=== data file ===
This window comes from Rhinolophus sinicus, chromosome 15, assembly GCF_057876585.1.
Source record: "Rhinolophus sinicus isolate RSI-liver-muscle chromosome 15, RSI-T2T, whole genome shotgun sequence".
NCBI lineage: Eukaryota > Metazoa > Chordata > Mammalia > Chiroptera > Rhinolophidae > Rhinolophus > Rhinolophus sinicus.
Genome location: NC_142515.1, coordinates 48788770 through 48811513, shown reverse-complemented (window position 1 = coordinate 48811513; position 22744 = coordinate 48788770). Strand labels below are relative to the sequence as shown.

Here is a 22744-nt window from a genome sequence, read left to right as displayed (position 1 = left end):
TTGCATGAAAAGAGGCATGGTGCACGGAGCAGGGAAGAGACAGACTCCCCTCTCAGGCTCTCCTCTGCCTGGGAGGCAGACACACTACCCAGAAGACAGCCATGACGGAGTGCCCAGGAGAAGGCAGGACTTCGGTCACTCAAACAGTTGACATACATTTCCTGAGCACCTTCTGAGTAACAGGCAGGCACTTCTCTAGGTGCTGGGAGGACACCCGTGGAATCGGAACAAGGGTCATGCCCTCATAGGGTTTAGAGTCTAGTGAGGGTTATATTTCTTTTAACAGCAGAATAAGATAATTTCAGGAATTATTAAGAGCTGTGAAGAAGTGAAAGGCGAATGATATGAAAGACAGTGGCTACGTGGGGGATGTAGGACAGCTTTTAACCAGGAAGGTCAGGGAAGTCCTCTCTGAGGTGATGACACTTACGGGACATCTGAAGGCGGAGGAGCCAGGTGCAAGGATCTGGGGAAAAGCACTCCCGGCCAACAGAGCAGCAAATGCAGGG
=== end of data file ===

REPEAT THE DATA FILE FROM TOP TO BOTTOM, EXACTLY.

This window comes from Rhinolophus sinicus, chromosome 15, assembly GCF_057876585.1.
Source record: "Rhinolophus sinicus isolate RSI-liver-muscle chromosome 15, RSI-T2T, whole genome shotgun sequence".
NCBI lineage: Eukaryota > Metazoa > Chordata > Mammalia > Chiroptera > Rhinolophidae > Rhinolophus > Rhinolophus sinicus.
Genome location: NC_142515.1, coordinates 48788770 through 48811513, shown reverse-complemented (window position 1 = coordinate 48811513; position 22744 = coordinate 48788770). Strand labels below are relative to the sequence as shown.

Here is a 22744-nt window from a genome sequence, read left to right as displayed (position 1 = left end):
TTGCATGAAAAGAGGCATGGTGCACGGAGCAGGGAAGAGACAGACTCCCCTCTCAGGCTCTCCTCTGCCTGGGAGGCAGACACACTACCCAGAAGACAGCCATGACGGAGTGCCCAGGAGAAGGCAGGACTTCGGTCACTCAAACAGTTGACATACATTTCCTGAGCACCTTCTGAGTAACAGGCAGGCACTTCTCTAGGTGCTGGGAGGACACCCGTGGAATCGGAACAAGGGTCATGCCCTCATAGGGTTTAGAGTCTAGTGAGGGTTATATTTCTTTTAACAGCAGAATAAGATAATTTCAGGAATTATTAAGAGCTGTGAAGAAGTGAAAGGCGAATGATATGAAAGACAGTGGCTACGTGGGGGATGTAGGACAGCTTTTAACCAGGAAGGTCAGGGAAGTCCTCTCTGAGGTGATGACACTTACGGGACATCTGAAGGCGGAGGAGCCAGGTGCAAGGATCTGGGGAAAAGCACTCCCGGCCAACAGAGCAGCAAATGCAGGG